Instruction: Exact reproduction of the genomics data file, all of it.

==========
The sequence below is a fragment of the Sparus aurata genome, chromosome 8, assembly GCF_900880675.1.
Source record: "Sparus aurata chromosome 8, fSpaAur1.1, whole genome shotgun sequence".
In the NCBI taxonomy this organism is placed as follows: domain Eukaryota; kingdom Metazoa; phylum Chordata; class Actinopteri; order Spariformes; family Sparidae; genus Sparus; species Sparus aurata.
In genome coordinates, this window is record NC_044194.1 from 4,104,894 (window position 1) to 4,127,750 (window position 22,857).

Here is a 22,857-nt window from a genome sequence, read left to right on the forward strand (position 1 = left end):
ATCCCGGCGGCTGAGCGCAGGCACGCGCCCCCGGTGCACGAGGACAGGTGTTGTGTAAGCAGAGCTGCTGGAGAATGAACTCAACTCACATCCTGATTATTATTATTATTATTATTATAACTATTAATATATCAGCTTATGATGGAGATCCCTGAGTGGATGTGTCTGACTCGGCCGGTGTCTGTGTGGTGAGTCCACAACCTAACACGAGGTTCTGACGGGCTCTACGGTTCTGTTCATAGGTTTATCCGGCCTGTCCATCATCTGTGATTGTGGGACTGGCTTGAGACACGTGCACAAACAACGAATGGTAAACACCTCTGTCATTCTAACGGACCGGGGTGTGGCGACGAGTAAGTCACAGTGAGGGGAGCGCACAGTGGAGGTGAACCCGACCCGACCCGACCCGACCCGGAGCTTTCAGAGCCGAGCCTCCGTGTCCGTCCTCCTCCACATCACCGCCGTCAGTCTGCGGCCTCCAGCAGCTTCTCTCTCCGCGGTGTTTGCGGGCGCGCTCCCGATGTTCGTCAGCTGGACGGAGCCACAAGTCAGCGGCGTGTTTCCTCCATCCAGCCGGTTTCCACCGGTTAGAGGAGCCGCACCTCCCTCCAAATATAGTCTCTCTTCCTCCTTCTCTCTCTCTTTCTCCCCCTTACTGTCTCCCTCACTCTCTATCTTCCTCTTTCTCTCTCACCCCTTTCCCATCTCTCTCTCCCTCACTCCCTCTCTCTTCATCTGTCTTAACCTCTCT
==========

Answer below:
The sequence below is a fragment of the Sparus aurata genome, chromosome 8, assembly GCF_900880675.1.
Source record: "Sparus aurata chromosome 8, fSpaAur1.1, whole genome shotgun sequence".
In the NCBI taxonomy this organism is placed as follows: domain Eukaryota; kingdom Metazoa; phylum Chordata; class Actinopteri; order Spariformes; family Sparidae; genus Sparus; species Sparus aurata.
In genome coordinates, this window is record NC_044194.1 from 4,104,894 (window position 1) to 4,127,750 (window position 22,857).

Here is a 22,857-nt window from a genome sequence, read left to right on the forward strand (position 1 = left end):
ATCCCGGCGGCTGAGCGCAGGCACGCGCCCCCGGTGCACGAGGACAGGTGTTGTGTAAGCAGAGCTGCTGGAGAATGAACTCAACTCACATCCTGATTATTATTATTATTATTATTATAACTATTAATATATCAGCTTATGATGGAGATCCCTGAGTGGATGTGTCTGACTCGGCCGGTGTCTGTGTGGTGAGTCCACAACCTAACACGAGGTTCTGACGGGCTCTACGGTTCTGTTCATAGGTTTATCCGGCCTGTCCATCATCTGTGATTGTGGGACTGGCTTGAGACACGTGCACAAACAACGAATGGTAAACACCTCTGTCATTCTAACGGACCGGGGTGTGGCGACGAGTAAGTCACAGTGAGGGGAGCGCACAGTGGAGGTGAACCCGACCCGACCCGACCCGACCCGGAGCTTTCAGAGCCGAGCCTCCGTGTCCGTCCTCCTCCACATCACCGCCGTCAGTCTGCGGCCTCCAGCAGCTTCTCTCTCCGCGGTGTTTGCGGGCGCGCTCCCGATGTTCGTCAGCTGGACGGAGCCACAAGTCAGCGGCGTGTTTCCTCCATCCAGCCGGTTTCCACCGGTTAGAGGAGCCGCACCTCCCTCCAAATATAGTCTCTCTTCCTCCTTCTCTCTCTCTTTCTCCCCCTTACTGTCTCCCTCACTCTCTATCTTCCTCTTTCTCTCTCACCCCTTTCCCATCTCTCTCTCCCTCACTCCCTCTCTCTTCATCTGTCTTAACCTCTCT